I have a linear mixed effects (LME) model with a single nominal-valued fixed effect with 4 levels, and two nested random effects (measurements from cells at each level of the fixed effect, with multiple cells within each subject) w/ random slopes for the fixed effect. If I use a likelihood ratio test to compare the model with and without the fixed effect, I get a non-significant p-value, which would make me conclude that the fixed effect isn't significant. However, the confidence intervals for 2 of the four levels (so really 2/3, because the first is captured by the intercept) are quite negative, not close to including 0.

So, including the variable doesn't improve the model, but the expected values for two of the levels are clearly significant. Should I trust the likelihood ratio test, and ignore the confidence intervals of the coefficients? Report both, with an explanation of the disparity (and any suggestions on what that explanation might be - perhaps too much variability between subjects)? Or am I approaching this wrong?

  • $\begingroup$ It would be a good idea to post your lmer/summary/anova code and output. $\endgroup$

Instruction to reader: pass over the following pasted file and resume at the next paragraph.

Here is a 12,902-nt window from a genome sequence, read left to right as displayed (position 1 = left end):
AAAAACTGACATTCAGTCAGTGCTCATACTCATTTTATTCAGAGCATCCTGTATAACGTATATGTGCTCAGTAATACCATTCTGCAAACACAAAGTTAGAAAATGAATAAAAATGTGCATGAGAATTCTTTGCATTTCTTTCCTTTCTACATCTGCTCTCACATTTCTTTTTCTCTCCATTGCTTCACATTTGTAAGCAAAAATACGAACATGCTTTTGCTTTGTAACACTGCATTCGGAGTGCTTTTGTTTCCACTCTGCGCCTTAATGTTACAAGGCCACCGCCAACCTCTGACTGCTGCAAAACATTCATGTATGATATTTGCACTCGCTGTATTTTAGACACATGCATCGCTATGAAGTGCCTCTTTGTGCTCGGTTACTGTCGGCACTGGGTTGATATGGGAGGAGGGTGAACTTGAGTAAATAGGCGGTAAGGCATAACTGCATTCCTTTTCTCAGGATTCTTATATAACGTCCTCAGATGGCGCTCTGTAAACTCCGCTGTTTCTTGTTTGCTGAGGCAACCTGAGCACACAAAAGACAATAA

– amoeba
    Oct 19, 2016 at 0:14
  • $\begingroup$ Possibly related (opposite situation): stats.stackexchange.com/questions/120768 $\endgroup$
    – amoeba
    Oct 19, 2016 at 0:16
  • 1
    $\begingroup$ yeah, we definitely need a bit more information. We don't necessarily expect the Wald p-values (reported for the individual effects) to be exactly consistent with the LRT, but if they're quite different that seems surprising. (In general the LRT is more accurate than the Wald, but I'd like to be a little more confident that there's not something else strange happening.) $\endgroup$
    – Ben Bolker
    Oct 19, 2016 at 0:53
  • $\begingroup$ ... are you sure you fitted both models with method="ML" rather than method="REML" ... ?? $\endgroup$
    – Ben Bolker
    Oct 19, 2016 at 0:56


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